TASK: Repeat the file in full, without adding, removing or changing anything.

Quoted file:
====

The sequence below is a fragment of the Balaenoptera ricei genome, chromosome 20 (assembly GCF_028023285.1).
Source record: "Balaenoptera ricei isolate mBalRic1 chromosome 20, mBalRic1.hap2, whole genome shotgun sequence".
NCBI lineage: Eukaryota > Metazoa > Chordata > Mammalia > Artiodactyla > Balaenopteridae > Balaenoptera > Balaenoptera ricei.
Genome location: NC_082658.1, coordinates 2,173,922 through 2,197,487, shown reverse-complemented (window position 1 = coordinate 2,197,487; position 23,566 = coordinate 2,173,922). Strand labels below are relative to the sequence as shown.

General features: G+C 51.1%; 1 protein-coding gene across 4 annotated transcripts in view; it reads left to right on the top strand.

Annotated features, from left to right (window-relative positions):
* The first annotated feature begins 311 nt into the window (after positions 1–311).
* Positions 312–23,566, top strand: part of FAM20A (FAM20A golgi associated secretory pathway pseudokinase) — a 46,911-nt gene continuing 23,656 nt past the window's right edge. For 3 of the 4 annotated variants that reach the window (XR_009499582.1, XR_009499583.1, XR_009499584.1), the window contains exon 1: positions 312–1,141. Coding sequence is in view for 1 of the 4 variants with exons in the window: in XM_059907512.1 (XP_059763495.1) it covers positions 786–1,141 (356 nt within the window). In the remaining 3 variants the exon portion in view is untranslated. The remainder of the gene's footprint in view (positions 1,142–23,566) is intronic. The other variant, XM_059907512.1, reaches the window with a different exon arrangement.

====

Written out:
The sequence below is a fragment of the Balaenoptera ricei genome, chromosome 20 (assembly GCF_028023285.1).
Source record: "Balaenoptera ricei isolate mBalRic1 chromosome 20, mBalRic1.hap2, whole genome shotgun sequence".
NCBI lineage: Eukaryota > Metazoa > Chordata > Mammalia > Artiodactyla > Balaenopteridae > Balaenoptera > Balaenoptera ricei.
Genome location: NC_082658.1, coordinates 2,173,922 through 2,197,487, shown reverse-complemented (window position 1 = coordinate 2,197,487; position 23,566 = coordinate 2,173,922). Strand labels below are relative to the sequence as shown.

General features: G+C 51.1%; 1 protein-coding gene across 4 annotated transcripts in view; it reads left to right on the top strand.

Annotated features, from left to right (window-relative positions):
* The first annotated feature begins 311 nt into the window (after positions 1–311).
* Positions 312–23,566, top strand: part of FAM20A (FAM20A golgi associated secretory pathway pseudokinase) — a 46,911-nt gene continuing 23,656 nt past the window's right edge. For 3 of the 4 annotated variants that reach the window (XR_009499582.1, XR_009499583.1, XR_009499584.1), the window contains exon 1: positions 312–1,141. Coding sequence is in view for 1 of the 4 variants with exons in the window: in XM_059907512.1 (XP_059763495.1) it covers positions 786–1,141 (356 nt within the window). In the remaining 3 variants the exon portion in view is untranslated. The remainder of the gene's footprint in view (positions 1,142–23,566) is intronic. The other variant, XM_059907512.1, reaches the window with a different exon arrangement.